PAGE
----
|If Walls Could Talk||
If you listen carefully, you can almost hear the voices of yesterday's space travelers echoing across time as they mingle with the sound of the surf breaking on the shore along this secluded spot at NASA's Kennedy Space Center.
The salty air here has been filled with the laughter, whispers, and even tears of the men and women who've passed through this humble beach cottage before soaring off this planet into the vastness of space.
Image at Left: The pristine beaches that rim NASA's Kennedy Space Center in Florida are gently washed by the calm blue Atlantic Ocean. Image credit: NASA
Even though for some time it was officially called the Kennedy Space Center Conference Center, the historical building has always been simply the "beach house" to generations of astronauts and their families. For years it's been their quiet, unassuming preflight retreat where they have reflected, said last goodbyes and stood on the threshold of their dream: space travel.
Image at Right: Now known officially as the Beach House, the cottage has undergone very little structural change over the years. Recently, while receiving some minor hurricane repairs, it was painted and refurnished. Image credit: NASA
The cozy house sits perched above the dunes at the edge of a pristine beach that stretches undisturbed as far as the eye can see. The nearest neighbors are launch complexes. The expanses of sea and sky make it a fitting place for astronauts and their loved ones to part company before being separated by the expanse of space.
"It is a significant place in the life of astronauts," says former astronaut Mike Mullane, veteran of three Space Shuttle missions. "It's a pretty stressful time when you're getting ready to launch into space."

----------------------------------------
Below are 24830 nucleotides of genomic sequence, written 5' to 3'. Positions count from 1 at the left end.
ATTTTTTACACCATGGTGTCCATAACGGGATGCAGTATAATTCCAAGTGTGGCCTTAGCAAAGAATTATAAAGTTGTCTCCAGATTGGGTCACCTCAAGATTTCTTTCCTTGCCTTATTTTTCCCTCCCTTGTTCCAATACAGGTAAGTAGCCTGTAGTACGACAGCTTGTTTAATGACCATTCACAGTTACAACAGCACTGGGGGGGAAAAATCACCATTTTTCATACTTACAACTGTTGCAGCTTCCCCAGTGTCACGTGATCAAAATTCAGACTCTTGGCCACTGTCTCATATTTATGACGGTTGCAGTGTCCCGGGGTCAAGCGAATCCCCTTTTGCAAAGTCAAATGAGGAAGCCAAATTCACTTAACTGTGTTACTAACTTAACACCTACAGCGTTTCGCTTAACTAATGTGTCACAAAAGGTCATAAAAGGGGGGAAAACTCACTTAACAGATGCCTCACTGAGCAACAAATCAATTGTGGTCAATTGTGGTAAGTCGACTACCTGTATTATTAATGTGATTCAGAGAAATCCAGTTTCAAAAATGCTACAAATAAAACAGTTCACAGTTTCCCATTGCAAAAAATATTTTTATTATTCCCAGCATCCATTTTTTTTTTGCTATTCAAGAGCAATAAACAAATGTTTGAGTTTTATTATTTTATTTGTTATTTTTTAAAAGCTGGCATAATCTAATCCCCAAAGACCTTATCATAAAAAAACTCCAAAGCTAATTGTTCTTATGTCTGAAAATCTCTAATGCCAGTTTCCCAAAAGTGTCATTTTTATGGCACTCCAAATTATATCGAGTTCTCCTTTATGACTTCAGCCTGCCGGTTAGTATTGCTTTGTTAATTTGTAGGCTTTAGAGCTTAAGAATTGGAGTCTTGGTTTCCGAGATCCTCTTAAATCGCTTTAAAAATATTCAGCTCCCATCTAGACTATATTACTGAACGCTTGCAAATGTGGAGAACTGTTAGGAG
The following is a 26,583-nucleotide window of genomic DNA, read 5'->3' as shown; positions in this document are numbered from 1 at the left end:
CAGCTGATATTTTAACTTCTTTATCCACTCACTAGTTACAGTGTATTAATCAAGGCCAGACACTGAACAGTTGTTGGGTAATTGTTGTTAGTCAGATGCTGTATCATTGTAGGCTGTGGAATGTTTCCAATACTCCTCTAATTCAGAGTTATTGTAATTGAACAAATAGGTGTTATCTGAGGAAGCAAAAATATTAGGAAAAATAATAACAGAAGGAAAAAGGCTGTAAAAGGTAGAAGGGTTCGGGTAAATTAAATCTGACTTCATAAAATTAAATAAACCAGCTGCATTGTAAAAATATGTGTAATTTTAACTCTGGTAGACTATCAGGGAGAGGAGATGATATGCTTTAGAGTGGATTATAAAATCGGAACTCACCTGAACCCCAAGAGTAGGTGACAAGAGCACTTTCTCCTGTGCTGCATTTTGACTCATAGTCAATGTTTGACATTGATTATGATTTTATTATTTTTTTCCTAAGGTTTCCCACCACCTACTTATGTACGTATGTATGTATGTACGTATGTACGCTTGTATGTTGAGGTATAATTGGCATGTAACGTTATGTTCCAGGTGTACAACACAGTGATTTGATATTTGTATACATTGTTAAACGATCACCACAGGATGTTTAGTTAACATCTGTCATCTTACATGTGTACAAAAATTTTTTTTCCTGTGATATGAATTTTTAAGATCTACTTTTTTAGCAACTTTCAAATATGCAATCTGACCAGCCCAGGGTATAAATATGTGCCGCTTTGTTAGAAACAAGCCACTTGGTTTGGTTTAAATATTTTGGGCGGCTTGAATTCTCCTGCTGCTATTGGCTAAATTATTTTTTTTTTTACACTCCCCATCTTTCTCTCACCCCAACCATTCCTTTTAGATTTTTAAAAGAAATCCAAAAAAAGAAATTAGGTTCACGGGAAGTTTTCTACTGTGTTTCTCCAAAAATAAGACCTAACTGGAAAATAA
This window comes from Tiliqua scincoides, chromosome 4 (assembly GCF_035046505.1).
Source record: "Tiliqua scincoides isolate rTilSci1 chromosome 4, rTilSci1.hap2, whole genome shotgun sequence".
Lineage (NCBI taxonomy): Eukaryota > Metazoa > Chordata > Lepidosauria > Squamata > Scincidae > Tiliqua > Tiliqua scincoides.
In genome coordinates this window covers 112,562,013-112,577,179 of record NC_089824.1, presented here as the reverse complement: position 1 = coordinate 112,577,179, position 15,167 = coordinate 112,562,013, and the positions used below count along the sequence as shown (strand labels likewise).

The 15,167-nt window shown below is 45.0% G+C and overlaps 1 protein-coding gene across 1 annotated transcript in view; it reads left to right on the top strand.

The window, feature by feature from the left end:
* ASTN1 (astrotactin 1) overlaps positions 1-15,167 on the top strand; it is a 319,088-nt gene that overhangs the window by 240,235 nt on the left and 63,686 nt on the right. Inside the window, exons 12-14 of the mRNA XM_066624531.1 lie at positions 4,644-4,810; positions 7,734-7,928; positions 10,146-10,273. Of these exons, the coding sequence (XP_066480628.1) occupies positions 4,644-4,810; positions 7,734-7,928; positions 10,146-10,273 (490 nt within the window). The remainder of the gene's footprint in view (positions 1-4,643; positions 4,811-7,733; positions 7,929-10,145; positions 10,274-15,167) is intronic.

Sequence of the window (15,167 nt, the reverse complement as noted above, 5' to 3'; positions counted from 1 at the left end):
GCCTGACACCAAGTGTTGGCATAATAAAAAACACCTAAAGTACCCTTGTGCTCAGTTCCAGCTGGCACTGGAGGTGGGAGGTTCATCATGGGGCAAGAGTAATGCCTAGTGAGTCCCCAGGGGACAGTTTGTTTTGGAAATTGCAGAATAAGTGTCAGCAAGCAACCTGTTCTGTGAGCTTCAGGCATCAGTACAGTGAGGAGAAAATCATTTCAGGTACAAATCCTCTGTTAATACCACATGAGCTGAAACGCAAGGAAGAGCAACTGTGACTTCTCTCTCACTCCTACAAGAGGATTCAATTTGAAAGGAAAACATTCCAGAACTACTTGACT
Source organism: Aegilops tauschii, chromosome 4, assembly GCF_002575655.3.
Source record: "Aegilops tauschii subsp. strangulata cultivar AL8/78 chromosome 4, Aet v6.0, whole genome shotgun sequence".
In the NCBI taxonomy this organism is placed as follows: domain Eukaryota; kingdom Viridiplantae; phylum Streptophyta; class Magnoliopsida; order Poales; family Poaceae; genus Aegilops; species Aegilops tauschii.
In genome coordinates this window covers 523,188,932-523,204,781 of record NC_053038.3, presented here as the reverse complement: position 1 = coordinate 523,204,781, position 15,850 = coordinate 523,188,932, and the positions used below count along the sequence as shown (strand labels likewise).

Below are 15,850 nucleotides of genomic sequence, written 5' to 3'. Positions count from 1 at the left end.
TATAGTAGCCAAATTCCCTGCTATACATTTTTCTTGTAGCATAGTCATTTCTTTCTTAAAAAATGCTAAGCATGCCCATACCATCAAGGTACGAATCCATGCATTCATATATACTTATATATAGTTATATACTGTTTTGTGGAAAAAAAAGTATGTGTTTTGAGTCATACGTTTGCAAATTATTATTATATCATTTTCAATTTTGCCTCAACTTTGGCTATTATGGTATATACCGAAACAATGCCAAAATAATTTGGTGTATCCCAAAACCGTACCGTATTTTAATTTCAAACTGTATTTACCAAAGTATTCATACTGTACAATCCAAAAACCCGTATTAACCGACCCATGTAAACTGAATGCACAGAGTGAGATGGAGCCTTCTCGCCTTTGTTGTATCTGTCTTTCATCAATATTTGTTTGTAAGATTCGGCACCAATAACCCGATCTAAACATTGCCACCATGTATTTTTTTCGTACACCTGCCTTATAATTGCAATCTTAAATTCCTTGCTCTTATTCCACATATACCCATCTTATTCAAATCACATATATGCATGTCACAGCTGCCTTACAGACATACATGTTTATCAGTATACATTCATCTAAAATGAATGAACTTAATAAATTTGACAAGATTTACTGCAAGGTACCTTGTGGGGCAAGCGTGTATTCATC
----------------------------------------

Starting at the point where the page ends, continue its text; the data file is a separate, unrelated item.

He found the isolation of the house made it the perfect place to say his farewells to family members. "It's great to have a place that's quiet and isolated where you can talk to your loved ones."
Image at Left: Three-time Shuttle astronaut Mike Mullane enjoys some pre-flight time at the Beach House with his wife, Donna (center), and their three children. Image credit: Mike Mullane
But the effect of even the best setting has its limitations. Saying goodbye before a space flight "never got easier, and it never will," Mullane says. "I don't care how many times you fly in space, it will never get easier."
Structurally, the two-story, wood-frame and concrete block house never really outgrew its humble, early 1960s beginnings as part of the oceanfront Neptune Beach subdivision. The development and its land were bought in 1963 (for the grand sum of $31,500) to accommodate the expansion of what would become the Kennedy Space Center. The cottage was somehow spared the fate of the nearby residences and a store and gas station.
Image at Right: This undated photo shows the house as it looked when it was purchased in the early 1960s as the Kennedy Space Center expanded along the north side of Cape Canaveral. Image credit: NASA
In earlier days, the astronauts could actually stay overnight, and it was dubbed the Astronaut Training and Rehabilitation Building. But it has long since lost its function as a residence with subsequent renovations. The quarters now resemble living rooms and a conference area, which are used for meetings when no astronauts are in town preparing for a mission.
The house also served as the setting where visiting dignitaries were treated to some "old Florida" cuisine consisting of grilled feral hogs (caught and cooked by the local trapper), swamp cabbage and alligator tails. "They loved it!" says George English, the former director of Kennedy Space Center's Executive Management Office, who participated in many such events.
Few mementos remain from the space pioneers who passed through its doors, but even after several renovations -- including one earlier this year -- it retains the same low-key profile. After receiving some needed hurricane repairs, new furniture and a fresh paint job, the little house by the sea stands ready to welcome the Return to Flight crew.
Then, once again, the traditional preflight barbeques will give way to quiet goodbyes, as each new crew adds another chapter to this little-known corner of space history.
Cheryl L. Mansfield
NASA's John F. Kennedy Space Center